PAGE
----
Indie film-maker Jim Sikora is new to me. Barrel Entertainment have released this low budget trilogy of down-and-out tales, along with his (arguably) better-known BULLET ON A WIRE.
This is Virgin territority, so excuse the ignorance - but here goes ...
The film opens with lots of moving, hand-held shots of - appropriately - Chicago's many walls. But these are walls not usually seen by tourists ... this is Sikora's home city's seedier underbelly, chock-full of poverty and graffiti. And, even, better, it's all set to the agreeable Jazz-noise of The Dennison-Kimball Trio.
Next we see dishevelled amnesiac Ed (David Yow, best known as singer with The Jesus Lizard), ambling into a quiet bar and finding himself a convenient stool for the day. If you've seen or heard of Yow's electric stage presence, this is a urprisingly competent and restrained performance in comparison.
After a brief philosophical chat with another drunk (a little cringely scripted, to be honest) Ed meets the attractive Regina (Sikora regular Paula Killen) and agrees to retire with her to her sparsely decorated appartment. Once there more drinks flow, the atmosphere becomes more aggressive and a grim denouement looms heavily ...
Entitled FLY ON THE WALL, the first segment of Sikora's triptych benefits from the realistic performances of Yow and Killen, and Sikora's obvious knowledge of the type of inner-city losers h loves to write about. Look out for Sikora too, playing the bartender!
LOVE AFTER THE WALLS CLOSE IN follows, and is based upon a Charles Bukowski short story called REUNION.
Tony Fitzpatrick stars as Harry, a rogue just released from prison and looking to reconcile with former love Madge (Killen, again).
Harry is the type of fuck-up we've unfortunately stumbled across far too many times in the past. Incapable of expressing his emotions in the way that he wants to, he becomes frustrated by his own insecurites and failings. As a result, he blames Madge of sleeping around and, despite her convincing denial, gives her a good hiding.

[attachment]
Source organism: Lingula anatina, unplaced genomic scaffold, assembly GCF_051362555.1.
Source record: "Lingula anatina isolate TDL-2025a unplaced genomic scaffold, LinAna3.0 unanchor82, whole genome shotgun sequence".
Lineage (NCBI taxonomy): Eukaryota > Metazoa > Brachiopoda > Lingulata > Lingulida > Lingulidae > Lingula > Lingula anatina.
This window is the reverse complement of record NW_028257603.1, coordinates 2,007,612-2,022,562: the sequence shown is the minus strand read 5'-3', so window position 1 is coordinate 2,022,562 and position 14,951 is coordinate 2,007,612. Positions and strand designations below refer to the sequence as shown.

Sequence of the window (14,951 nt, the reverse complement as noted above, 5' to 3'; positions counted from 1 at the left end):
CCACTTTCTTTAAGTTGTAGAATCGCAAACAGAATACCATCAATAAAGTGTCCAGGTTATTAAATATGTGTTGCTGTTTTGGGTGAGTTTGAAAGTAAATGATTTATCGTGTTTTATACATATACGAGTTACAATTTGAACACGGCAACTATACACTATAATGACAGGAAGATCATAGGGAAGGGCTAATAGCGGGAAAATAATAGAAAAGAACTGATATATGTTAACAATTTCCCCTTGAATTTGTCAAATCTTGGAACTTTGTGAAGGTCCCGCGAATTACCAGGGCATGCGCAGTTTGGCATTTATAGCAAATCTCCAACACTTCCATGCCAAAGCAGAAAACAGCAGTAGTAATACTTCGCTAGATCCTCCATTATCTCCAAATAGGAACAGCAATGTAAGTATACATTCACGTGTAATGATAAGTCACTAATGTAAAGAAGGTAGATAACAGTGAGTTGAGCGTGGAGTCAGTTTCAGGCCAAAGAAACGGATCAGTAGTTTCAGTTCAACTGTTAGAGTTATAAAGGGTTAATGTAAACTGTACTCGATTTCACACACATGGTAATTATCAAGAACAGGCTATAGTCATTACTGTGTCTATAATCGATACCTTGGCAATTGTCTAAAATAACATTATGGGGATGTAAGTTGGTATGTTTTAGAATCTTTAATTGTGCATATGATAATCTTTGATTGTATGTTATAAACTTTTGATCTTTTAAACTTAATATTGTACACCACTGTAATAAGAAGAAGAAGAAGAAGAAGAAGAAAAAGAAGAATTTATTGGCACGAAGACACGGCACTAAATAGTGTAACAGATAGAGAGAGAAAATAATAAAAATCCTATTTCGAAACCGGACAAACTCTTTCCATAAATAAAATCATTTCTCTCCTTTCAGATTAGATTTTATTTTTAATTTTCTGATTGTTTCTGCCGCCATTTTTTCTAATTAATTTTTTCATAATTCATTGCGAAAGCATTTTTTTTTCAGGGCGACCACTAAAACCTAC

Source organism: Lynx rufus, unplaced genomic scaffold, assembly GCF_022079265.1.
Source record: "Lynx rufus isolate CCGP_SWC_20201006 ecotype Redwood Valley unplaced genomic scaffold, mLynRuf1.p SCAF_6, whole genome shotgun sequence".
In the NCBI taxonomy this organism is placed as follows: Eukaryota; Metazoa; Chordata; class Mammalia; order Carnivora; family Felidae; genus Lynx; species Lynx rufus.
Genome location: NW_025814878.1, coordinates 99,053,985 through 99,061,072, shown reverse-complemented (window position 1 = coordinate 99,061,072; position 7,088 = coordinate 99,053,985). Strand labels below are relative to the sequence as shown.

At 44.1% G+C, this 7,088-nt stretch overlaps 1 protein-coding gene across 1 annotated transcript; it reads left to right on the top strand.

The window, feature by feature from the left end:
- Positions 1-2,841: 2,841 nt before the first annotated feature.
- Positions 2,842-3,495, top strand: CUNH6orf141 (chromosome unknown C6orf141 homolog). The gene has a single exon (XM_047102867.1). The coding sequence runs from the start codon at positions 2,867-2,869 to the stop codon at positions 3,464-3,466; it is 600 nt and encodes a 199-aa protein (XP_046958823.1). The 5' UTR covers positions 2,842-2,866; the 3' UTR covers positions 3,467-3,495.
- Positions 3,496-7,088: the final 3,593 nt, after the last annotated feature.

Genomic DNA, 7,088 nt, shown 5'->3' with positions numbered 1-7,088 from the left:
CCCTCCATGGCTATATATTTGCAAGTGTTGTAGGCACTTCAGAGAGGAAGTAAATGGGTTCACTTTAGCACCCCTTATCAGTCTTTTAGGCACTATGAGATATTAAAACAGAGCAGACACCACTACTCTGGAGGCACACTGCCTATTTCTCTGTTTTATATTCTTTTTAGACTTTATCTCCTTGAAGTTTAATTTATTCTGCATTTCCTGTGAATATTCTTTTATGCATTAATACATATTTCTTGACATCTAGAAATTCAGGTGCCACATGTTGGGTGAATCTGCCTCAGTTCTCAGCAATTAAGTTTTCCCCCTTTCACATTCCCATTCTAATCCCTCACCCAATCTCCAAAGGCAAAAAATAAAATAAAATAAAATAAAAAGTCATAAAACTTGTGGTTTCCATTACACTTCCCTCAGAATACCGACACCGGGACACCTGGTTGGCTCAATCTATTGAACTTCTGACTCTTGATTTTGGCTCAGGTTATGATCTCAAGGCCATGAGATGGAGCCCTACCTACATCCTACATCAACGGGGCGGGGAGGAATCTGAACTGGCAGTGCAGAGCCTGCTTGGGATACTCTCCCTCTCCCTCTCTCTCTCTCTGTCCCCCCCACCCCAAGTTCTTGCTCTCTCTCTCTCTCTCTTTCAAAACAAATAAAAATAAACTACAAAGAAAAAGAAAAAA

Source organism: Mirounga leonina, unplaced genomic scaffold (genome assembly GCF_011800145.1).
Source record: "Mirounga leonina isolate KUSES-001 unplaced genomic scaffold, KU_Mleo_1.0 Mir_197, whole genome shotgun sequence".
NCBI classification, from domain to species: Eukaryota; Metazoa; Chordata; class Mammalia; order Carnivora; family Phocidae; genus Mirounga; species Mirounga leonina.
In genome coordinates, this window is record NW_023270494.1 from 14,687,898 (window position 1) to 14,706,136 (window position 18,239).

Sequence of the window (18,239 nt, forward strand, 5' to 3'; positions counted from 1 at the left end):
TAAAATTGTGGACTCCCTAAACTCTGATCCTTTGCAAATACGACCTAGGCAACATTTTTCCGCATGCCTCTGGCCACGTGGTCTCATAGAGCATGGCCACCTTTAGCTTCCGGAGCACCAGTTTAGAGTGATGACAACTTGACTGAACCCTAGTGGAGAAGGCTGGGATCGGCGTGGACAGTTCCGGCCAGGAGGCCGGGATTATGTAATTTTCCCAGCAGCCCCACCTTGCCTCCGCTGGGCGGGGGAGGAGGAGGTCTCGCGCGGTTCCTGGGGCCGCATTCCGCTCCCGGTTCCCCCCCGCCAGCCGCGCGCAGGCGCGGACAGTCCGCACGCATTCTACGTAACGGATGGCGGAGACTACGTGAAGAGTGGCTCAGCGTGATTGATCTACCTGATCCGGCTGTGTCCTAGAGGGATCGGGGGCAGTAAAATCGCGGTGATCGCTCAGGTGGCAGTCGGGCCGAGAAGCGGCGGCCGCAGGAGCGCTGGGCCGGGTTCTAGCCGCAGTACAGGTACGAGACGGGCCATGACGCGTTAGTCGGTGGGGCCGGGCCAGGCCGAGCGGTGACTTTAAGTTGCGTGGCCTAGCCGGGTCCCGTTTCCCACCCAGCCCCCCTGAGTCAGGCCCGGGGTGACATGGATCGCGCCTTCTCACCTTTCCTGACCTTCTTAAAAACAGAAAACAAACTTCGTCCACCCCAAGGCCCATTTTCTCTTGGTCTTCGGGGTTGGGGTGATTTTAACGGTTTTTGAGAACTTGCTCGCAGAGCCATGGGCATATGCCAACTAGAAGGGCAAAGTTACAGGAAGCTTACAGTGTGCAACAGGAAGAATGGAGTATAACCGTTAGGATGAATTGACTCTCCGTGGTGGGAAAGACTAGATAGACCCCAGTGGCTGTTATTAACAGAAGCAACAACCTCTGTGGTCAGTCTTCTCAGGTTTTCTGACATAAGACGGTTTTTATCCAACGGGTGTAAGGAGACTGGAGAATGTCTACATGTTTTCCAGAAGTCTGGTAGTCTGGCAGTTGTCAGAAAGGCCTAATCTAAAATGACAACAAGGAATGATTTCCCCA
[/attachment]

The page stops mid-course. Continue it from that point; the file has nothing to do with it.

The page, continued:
Fitrzpatrick nails his role frighteningly.
The third and final story is entitled ONE TIME SHE PLAYED THE B-SIDE.
In B-SIDE, Killen (yep - again!) portrays Virginia, an office worker who takes a long lunch in a local bar where she meets Charlie (Bill Cusack, brother of John and Joan).
Fantasising about kicking off a relationship with Charlie, Virginia's vision somehow turns nasty when her dream boyfriend turns into an arsehole and a misunderstanding over five dollars ends in violence.
WALLS is a grainy, gritty affair. It's also, as the above synopsis surely suggests, as bleak as hell.
The perfomances are solid, the dialogue feels real and unapologetic, and Sikora's hand-held camera work has an urgency to it that keeps things nauseatingly authentic ... you can almost smell these drop-outs!
Barrel's transfer is as good as you can expect from a no-budget production shot on 16mm. The picture isn't overly sharp and minor print damage is evident. But this type of film benefits from such scuzziness ... if that makes sense?!
Audio-wise, the mono soundtrack had a slight hiss prevalent, but it's not too distracting as a whole.
The film has been graced with 16 chapters, which can be navigated through via a static menu page.
As far as extras go, Barrel have never let us down in the past - and they're not about to start doing so now!
First up is an engaging commentary track from Sikora, Yow, Killen and fellow cast member Jeff Strong. It's an affable affair, and a great listen for anyone wanting a few tips on underground film-making.
Sikora directed a video for rock band Tar's LES PAUL WORRIES - and it turns up on this disc. Again, it's grainy hand-held footage - this time of guitars getting trashed, the band rehearsing etc. Good song, if a little long at 5 minutes.
Four short films directed by Sikora follow:
XMASS 1973 diaries a hippy taking LSD and beer, then sitting down to get freaked out by IT'S A WONDERFUL LIFE on the TV. This is worth watching, if only for the worst James Stewart impersonation ever!
STAGEFRIGHT CHAMELEON shows two lads follow a mysterious girl into the "Mole King's" lair, and gets weirder still - culminating in a couple of very brief hardcore clips from 70s porno LIPS.
BRING ME THE HEAD OF GERALDO RIVERA and SMALL GAUGE SHOTGUN finalise proceedings, with their interesting titles and John Waters-eque characters being their most interesting factors.
Finally, there's some decent liner notes from Chris Gore and Arnie Bernstien.
A strange, depressing, grubby little indie film with some good performances (Killen, take a bow!), WALLS IN THE CITY is not without many points of interest. And Barrel's package for this release is commendable.
Go on, dare to try something a little different ...!
Review by Stu Willis
|Released by Barrel Entertainment|
|see main review|